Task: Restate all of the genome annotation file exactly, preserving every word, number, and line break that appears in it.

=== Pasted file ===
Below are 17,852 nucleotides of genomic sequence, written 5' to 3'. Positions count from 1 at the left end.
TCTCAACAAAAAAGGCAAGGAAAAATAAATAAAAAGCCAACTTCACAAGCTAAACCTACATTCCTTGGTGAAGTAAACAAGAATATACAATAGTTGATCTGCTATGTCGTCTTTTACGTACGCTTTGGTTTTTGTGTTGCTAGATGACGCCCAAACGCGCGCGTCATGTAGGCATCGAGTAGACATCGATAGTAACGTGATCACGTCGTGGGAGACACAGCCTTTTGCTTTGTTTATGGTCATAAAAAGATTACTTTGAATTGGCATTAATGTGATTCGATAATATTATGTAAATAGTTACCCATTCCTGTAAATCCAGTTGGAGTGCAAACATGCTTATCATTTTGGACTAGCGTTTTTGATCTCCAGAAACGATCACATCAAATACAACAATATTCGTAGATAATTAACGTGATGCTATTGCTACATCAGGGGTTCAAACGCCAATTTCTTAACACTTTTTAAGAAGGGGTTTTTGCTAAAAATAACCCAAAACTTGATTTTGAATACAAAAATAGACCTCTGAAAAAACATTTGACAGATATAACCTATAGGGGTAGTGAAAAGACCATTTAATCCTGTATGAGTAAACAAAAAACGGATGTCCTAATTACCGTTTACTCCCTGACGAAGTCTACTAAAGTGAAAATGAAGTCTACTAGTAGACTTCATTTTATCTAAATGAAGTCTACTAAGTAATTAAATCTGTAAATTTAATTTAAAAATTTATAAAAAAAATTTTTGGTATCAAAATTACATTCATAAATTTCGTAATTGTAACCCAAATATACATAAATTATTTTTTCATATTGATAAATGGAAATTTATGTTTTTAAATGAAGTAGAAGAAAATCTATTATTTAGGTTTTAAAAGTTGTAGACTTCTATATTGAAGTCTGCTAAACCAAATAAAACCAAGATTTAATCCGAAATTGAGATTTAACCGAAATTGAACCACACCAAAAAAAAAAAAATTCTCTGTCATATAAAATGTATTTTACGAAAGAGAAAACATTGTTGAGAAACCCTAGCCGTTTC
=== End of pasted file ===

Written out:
Below are 17,852 nucleotides of genomic sequence, written 5' to 3'. Positions count from 1 at the left end.
TCTCAACAAAAAAGGCAAGGAAAAATAAATAAAAAGCCAACTTCACAAGCTAAACCTACATTCCTTGGTGAAGTAAACAAGAATATACAATAGTTGATCTGCTATGTCGTCTTTTACGTACGCTTTGGTTTTTGTGTTGCTAGATGACGCCCAAACGCGCGCGTCATGTAGGCATCGAGTAGACATCGATAGTAACGTGATCACGTCGTGGGAGACACAGCCTTTTGCTTTGTTTATGGTCATAAAAAGATTACTTTGAATTGGCATTAATGTGATTCGATAATATTATGTAAATAGTTACCCATTCCTGTAAATCCAGTTGGAGTGCAAACATGCTTATCATTTTGGACTAGCGTTTTTGATCTCCAGAAACGATCACATCAAATACAACAATATTCGTAGATAATTAACGTGATGCTATTGCTACATCAGGGGTTCAAACGCCAATTTCTTAACACTTTTTAAGAAGGGGTTTTTGCTAAAAATAACCCAAAACTTGATTTTGAATACAAAAATAGACCTCTGAAAAAACATTTGACAGATATAACCTATAGGGGTAGTGAAAAGACCATTTAATCCTGTATGAGTAAACAAAAAACGGATGTCCTAATTACCGTTTACTCCCTGACGAAGTCTACTAAAGTGAAAATGAAGTCTACTAGTAGACTTCATTTTATCTAAATGAAGTCTACTAAGTAATTAAATCTGTAAATTTAATTTAAAAATTTATAAAAAAAATTTTTGGTATCAAAATTACATTCATAAATTTCGTAATTGTAACCCAAATATACATAAATTATTTTTTCATATTGATAAATGGAAATTTATGTTTTTAAATGAAGTAGAAGAAAATCTATTATTTAGGTTTTAAAAGTTGTAGACTTCTATATTGAAGTCTGCTAAACCAAATAAAACCAAGATTTAATCCGAAATTGAGATTTAACCGAAATTGAACCACACCAAAAAAAAAAAAATTCTCTGTCATATAAAATGTATTTTACGAAAGAGAAAACATTGTTGAGAAACCCTAGCCGTTTC